Syrian forces overrun opposition in Baba Amr

Seniora expects Russian position to soften after presidential polls

Syrian regime approves new constitution amid bloodshed

Hamas announces departure from Damascus

Syrian forces have overrun the Baba Amr district of the powder-keg city of Homs following a rebel retreat, potentially marking a turning point in President Bashar al-Assad's bid to crush an increasingly armed uprising.

As rebel fighters pulled back on Thursday, the opposition Syrian National Council (SNC) warned of a "massacre" in Baba Amr, while relief agencies said they would urgently try to get there to deliver aid and evacuate the wounded.

The UN Security Council called on Syria to allow "immediate" humanitarian access to protest cities in a statement supported by Russia and China, who had vetoed two resolutions on the conflict that has claimed thousands of lives.

The SNC, citing "confusion" on the ground in Syria, said in Paris that it would provide leadership to an outgunned and fragmented force, and control the flow of arms to fighters.

The rebels said they had pulled out "tactically" from Baba Amr on Thursday, the second day of an all-out ground assault by the feared Fourth Armored Division led by Assad's younger brother Maher.

The storming of the rebel bastion began early Wednesday, following 27 straight days of relentless shelling of Homs, a central city that has been a protest hub since anti-regime demonstrations erupted in March last year.

Syrian authorities found the bodies of US journalist Marie Colvin and French photographer Remi Ochlik in Baba Amr after the rebels retreated, the foreign ministry said. The journalists were killed in a rocket attack last month.

Rebels "have pulled out tactically in order to protect the remaining civilians," said Colonel Riyadh al-Asaad, the leader of the Free Syrian Army, which is made up mostly of deserters.

The FSA was formed in mid-2011 in response to the brutal crackdown by Assad's forces on anti-regime protesters, and now boasts up to 40,000 armed fighters, although the numbers are impossible to verify.

A Syrian security official said in Damascus that the army was in total command of the Homs neighborhood.

State television aired what it said was footage filmed inside Baba Amr, including interviews with people it said were residents angry with the rebels.

The SNC urged the international community to act to prevent to protect residents, charging that the Fourth Armored Division was conducting "barbaric operations against civilians."

The Syrian Observatory for Human Rights said 21 people were killed in Homs on Thursday, including 17 civilians caught up in the battle for control of Baba Amr.

In total, 39 people, including eight loyal soldiers and seven deserters, were killed in violence across Syria on Thursday, the Observatory said.

The International Committee of the Red Cross and the Syrian Arab Red Crescent were preparing to urgently reach the conflict zone, an ICRC spokesman said.

"The ICRC and the SARC will go on Friday to Baba Amr to deliver humanitarian aid and evacuate the wounded," Damascus spokesman Saleh Dabbakeh told AFP.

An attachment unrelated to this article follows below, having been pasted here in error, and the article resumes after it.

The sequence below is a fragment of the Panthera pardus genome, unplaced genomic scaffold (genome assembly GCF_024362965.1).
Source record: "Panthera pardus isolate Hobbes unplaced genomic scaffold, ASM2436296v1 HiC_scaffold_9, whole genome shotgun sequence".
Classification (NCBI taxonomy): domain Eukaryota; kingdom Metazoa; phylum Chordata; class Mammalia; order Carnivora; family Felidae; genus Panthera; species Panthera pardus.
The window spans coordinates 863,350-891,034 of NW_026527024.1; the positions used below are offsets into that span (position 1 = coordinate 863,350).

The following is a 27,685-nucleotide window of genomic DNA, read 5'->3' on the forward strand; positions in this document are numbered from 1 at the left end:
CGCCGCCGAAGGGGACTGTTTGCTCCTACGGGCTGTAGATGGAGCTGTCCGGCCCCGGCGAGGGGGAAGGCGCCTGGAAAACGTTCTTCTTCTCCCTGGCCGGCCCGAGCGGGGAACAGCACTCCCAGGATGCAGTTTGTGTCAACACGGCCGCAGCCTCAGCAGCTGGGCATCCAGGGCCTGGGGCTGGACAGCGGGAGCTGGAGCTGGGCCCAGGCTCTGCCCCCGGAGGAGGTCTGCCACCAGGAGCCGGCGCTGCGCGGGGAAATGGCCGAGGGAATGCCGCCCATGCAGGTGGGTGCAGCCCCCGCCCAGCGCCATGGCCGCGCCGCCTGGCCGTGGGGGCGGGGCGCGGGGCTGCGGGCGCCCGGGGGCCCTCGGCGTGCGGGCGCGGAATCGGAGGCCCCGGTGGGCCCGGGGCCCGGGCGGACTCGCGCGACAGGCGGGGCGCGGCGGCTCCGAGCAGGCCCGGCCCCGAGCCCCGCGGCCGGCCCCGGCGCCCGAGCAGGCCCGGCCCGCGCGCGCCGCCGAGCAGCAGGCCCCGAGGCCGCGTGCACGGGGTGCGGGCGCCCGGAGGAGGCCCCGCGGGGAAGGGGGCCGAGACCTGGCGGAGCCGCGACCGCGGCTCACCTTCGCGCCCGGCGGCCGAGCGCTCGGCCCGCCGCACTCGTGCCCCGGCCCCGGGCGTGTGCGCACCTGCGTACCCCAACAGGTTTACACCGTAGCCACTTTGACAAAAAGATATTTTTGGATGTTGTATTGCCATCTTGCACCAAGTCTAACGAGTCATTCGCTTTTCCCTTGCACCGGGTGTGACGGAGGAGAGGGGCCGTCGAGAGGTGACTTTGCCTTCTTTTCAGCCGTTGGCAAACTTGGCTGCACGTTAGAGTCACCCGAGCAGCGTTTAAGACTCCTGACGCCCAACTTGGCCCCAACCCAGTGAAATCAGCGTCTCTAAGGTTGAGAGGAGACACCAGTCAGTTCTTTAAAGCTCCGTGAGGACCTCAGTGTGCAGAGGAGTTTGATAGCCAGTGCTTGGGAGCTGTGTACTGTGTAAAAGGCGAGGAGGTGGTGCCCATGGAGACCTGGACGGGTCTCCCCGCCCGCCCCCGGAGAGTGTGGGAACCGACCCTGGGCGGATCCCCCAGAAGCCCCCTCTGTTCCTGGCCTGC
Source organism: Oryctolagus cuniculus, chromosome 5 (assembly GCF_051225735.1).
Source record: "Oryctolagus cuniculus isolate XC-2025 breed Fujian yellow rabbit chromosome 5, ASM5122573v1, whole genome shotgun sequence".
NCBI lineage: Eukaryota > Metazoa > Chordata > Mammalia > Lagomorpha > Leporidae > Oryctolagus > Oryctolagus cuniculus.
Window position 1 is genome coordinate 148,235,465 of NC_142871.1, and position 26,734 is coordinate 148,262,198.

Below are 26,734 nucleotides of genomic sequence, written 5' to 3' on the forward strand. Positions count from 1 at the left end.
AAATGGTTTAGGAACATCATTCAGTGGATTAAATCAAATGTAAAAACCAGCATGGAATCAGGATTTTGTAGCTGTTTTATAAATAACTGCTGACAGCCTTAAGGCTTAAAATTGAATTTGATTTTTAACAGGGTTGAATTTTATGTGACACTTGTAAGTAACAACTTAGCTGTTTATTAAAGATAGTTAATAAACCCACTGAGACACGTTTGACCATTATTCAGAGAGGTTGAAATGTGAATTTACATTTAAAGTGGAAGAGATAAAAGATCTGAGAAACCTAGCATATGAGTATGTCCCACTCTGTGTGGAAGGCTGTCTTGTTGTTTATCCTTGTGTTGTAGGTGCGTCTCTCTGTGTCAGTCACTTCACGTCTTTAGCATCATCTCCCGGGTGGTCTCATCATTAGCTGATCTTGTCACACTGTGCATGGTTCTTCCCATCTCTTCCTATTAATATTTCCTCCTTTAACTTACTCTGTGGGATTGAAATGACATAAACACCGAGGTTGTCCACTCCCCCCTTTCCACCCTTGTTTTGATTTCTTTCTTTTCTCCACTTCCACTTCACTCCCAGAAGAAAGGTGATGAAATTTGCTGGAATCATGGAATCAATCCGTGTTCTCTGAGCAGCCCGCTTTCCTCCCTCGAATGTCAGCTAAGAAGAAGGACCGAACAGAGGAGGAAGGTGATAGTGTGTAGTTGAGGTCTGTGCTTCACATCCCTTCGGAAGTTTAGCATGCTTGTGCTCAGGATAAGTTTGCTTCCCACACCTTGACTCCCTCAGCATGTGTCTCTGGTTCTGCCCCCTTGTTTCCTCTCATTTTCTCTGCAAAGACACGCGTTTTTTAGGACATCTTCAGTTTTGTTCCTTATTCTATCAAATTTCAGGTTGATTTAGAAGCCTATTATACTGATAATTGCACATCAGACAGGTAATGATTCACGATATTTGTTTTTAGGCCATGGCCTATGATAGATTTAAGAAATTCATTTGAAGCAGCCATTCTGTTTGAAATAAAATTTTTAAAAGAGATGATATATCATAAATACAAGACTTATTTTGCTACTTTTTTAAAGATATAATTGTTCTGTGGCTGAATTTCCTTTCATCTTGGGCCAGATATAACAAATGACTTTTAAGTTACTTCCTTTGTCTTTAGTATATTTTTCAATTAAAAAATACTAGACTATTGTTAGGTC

French journalists Edith Bouvier, who sustained serious leg wounds in Syria, and William Daniels, trapped for days in bombarded Homs, escaped Syria for Lebanon, French President Nicolas Sarkozy said late Thursday.

"I have just spoken with Edith Bouvier, who is naturally exhausted, having suffered hugely, but she knows she is free and that she will soon be taken care of," said Sarkozy.

The French president said the pair could be brought back to France "tonight" in a government-owned plane if doctors gave their go-ahead.

Bouvier suffered multiple fractures in the same February 22 rocket attack on a makeshift media centre that killed Colvin and Ochlik.

Two short videos released by activists in Homs claimed to show the burials of the pair.

In the videos, a man claiming to be a doctor and dressed in a surgeon's green gown and a white coat opens body bags and shows the faces of the two slain journalists. Their names are inscribed on the respective body bags.

"We have no means to preserve the bodies due to a lack of electricity for the refrigerators," the man says in Arabic. "Therefore we have decided to bury them here, in a cemetery in Baba Amr."

Photographer Daniels was also on assignment for Le Figaro, and was trapped alongside Spaniard Javier Espinosa of El Mundo daily.

The Spanish daily said Espinosa had safely escaped to Beirut, despite claims in Syria that his body had been found alongside those of Colvin and Ochlik.

Another journalist wounded in the attack, British photographer Paul Conroy, was evacuated to Lebanon on Tuesday.

On the political front, the SNC said its military bureau, announced on Wednesday, would coordinate the flow of weapons to the rebels following mounting calls from Gulf Arab states for arms to be delivered despite US fears that Al-Qaeda may exploit any further militarization of the crisis.

"The SNC will be this link between those who want to help and the revolutionaries," its leader Burhan Ghalioun told reporters in Paris.

"It is out of the question that arms go into Syria in confusion," he added.

The assault on Baba Amr came as international envoy Kofi Annan said he hopes to travel to Damascus with a clear message that the "violence must stop."

Britain announced that it was following the United States in closing its embassy and pulling out its remaining diplomats in response to the "deterioration of the security situation in Damascus."